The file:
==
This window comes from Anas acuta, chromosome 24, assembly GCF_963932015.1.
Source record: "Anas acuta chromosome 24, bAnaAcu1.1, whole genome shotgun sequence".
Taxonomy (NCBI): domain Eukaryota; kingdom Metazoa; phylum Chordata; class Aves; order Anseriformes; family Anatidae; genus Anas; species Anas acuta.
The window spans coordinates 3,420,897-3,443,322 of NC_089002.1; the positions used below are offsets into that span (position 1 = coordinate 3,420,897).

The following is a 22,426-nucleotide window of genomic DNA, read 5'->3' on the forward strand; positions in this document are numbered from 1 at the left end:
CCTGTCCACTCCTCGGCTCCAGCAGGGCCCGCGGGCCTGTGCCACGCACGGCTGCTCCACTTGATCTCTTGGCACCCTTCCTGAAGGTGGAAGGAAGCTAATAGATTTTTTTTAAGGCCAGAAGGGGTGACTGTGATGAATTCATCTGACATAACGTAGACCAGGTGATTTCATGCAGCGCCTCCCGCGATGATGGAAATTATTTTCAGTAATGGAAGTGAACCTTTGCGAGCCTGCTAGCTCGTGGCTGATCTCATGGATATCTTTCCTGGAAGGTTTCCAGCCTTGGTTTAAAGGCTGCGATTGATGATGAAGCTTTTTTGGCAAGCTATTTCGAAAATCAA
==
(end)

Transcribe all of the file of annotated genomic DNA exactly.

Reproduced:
This window comes from Anas acuta, chromosome 24, assembly GCF_963932015.1.
Source record: "Anas acuta chromosome 24, bAnaAcu1.1, whole genome shotgun sequence".
Taxonomy (NCBI): domain Eukaryota; kingdom Metazoa; phylum Chordata; class Aves; order Anseriformes; family Anatidae; genus Anas; species Anas acuta.
The window spans coordinates 3,420,897-3,443,322 of NC_089002.1; the positions used below are offsets into that span (position 1 = coordinate 3,420,897).

The following is a 22,426-nucleotide window of genomic DNA, read 5'->3' on the forward strand; positions in this document are numbered from 1 at the left end:
CCTGTCCACTCCTCGGCTCCAGCAGGGCCCGCGGGCCTGTGCCACGCACGGCTGCTCCACTTGATCTCTTGGCACCCTTCCTGAAGGTGGAAGGAAGCTAATAGATTTTTTTTAAGGCCAGAAGGGGTGACTGTGATGAATTCATCTGACATAACGTAGACCAGGTGATTTCATGCAGCGCCTCCCGCGATGATGGAAATTATTTTCAGTAATGGAAGTGAACCTTTGCGAGCCTGCTAGCTCGTGGCTGATCTCATGGATATCTTTCCTGGAAGGTTTCCAGCCTTGGTTTAAAGGCTGCGATTGATGATGAAGCTTTTTTGGCAAGCTATTTCGAAAATCAA